SpaceX plans to launch a Falcon Heavy rocket from Launch Complex 39A in Florida on 2023-04-30 in a 57 minute launch window starting at 23:29 UTC. The launch will place the ViaSat-3 Americas high bandwidth communications satellite directly in geostationary orbit, without requiring the satellite to raise its orbit using on-board propulsion. The launch will also orbit an Astranis MicroGEO satellite to provide communications services to Alaska and neighbouring regions and the GS-1 satellite for Gravity Space. Total payload mass is 6.7 tonnes.
This will be the sixth launch of a Falcon Heavy. The core stage, B1068, is making its first and last flight, while the two side boosters, B1052 and B1053, are making their eighth and third flights, respectively. B1052 has had an interesting career: it was originally built as a Falcon Heavy side booster and flew twice in 2019 on the second and third Falcon Heavy launches. In 2022, after 951 days sitting on the ground, it was converted to the regular Falcon 9 configuration and flew five times that year, launching three Starlink missions and two payloads for other customers. It was then converted back to the Falcon Heavy side booster configuration for this launch, 233 days after its previous flight as a Falcon 9. Side booster B1053 previously flew twice in 2019 on the second and third Falcon Heavy launches and is flying this time 1401 days after its last outing, a new record for longest time between flights.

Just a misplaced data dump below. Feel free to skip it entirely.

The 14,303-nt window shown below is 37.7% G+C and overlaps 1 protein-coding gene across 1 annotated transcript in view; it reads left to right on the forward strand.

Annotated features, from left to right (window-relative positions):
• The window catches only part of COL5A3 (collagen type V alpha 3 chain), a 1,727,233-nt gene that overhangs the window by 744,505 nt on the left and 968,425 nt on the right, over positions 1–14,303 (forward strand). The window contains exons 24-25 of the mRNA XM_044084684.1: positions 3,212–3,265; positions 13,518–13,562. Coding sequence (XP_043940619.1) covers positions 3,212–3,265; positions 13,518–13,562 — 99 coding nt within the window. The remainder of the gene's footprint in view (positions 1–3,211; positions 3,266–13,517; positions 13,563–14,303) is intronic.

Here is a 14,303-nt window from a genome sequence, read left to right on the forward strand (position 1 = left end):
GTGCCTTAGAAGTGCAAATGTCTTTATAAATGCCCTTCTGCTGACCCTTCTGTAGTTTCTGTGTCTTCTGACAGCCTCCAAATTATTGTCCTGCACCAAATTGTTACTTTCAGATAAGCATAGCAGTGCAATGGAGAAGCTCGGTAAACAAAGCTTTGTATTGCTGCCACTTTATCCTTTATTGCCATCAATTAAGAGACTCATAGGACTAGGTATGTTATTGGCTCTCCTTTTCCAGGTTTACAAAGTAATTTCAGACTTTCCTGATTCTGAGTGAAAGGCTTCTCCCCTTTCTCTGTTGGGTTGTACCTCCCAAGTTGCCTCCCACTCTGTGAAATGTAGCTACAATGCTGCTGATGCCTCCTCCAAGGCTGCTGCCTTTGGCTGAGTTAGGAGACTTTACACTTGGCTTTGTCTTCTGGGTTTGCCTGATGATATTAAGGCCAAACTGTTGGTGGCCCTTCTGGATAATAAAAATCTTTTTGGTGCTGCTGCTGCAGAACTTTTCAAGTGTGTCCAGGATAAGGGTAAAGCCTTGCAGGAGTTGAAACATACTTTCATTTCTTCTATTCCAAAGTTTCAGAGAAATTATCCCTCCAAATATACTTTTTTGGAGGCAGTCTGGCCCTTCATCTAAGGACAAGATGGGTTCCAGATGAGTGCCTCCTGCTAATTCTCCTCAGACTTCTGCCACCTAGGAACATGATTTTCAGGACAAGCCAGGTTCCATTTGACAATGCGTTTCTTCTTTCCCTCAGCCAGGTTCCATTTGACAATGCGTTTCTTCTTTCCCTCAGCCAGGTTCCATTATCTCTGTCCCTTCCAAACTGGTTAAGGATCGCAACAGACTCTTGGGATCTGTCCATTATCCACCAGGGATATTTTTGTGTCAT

Due to the payload mass and customer requirement of direct delivery to geostationary orbit, the Falcon Heavy core stage and both side boosters will be expended on this flight. This is the first fully expendable launch of Falcon Heavy—every previous launch has recovered the side boosters while some have expended the core stage. This mission profile requires the Falcon Heavy second stage to perform multiple burns with a long coast phase in between, so this second stage is equipped with the “mission extension kit” (MEK), which includes insulation to keep the RP-1 fuel from freezing during the coast, additional propellant pressurisation vessels, and more TEA -TEB hypergolic “starter fluid” to light the second stage engine multiple times. Falcon 9 and Heavy second stages with the MEK can be identified by the grey band of insulation on the RP-1 tank.
Here are the splashdown zones for the side boosters, ~770 km from the launch site, and core first stage, ~1880 km downrange. While no attempt will be made to recover the boosters, the recovery ship Doug will attempt to recover the payload fairings, which should splash down in the core booster impact zone, setting a new record for the distance of fairing recovery from the launch site.
Here is a pre-flight preview from Everyday Astronaut .